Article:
Psychologists document the age our earliest memories fade

By Carol Clark | eScienceCommons | Jan. 23, 2014

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Although infants use their memories to learn new information, few adults can remember events in their lives that happened prior to the age of three. Psychologists at Emory University have now documented that age seven is when these earliest memories tend to fade into oblivion, a phenomenon known as "childhood amnesia."

The journal Memory published the research, which involved interviewing children about past events in their lives, starting at age three. Different subsets of the group of children were then tested for recall of these events at ages five, six, seven, eight and nine.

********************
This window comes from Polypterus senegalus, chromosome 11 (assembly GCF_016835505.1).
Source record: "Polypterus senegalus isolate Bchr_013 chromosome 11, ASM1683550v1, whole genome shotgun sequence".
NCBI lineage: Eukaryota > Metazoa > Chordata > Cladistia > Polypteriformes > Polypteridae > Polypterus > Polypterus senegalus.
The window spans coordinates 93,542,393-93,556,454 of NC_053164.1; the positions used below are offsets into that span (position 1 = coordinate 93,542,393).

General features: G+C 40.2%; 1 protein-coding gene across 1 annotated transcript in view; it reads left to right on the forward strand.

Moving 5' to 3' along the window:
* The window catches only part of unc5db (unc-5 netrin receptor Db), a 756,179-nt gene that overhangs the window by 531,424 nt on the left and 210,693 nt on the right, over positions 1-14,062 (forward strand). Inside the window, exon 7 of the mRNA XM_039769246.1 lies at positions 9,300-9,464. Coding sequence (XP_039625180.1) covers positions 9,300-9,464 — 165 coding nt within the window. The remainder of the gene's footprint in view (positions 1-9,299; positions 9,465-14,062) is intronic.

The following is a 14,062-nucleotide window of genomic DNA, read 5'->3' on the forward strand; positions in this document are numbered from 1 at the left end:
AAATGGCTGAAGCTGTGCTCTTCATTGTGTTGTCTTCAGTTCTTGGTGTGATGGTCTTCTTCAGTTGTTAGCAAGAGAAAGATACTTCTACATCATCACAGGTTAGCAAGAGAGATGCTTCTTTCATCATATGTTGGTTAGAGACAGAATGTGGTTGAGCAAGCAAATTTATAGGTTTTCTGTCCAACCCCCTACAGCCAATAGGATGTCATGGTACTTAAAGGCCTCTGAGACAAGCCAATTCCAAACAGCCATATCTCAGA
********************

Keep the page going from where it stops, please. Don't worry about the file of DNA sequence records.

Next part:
"Our study is the first empirical demonstration of the onset of childhood amnesia," says Emory psychologist Patricia Bauer, who led the study. "We actually recorded the memories of children, and then we followed them into the future to track when they forgot these memories." 

The study's co-author is Marina Larkina, a manager of research projects for Emory's Department of Psychology.

The Bauer Memory Development Lab focuses on how episodic, or autobiographical memory, changes through childhood and early adulthood.

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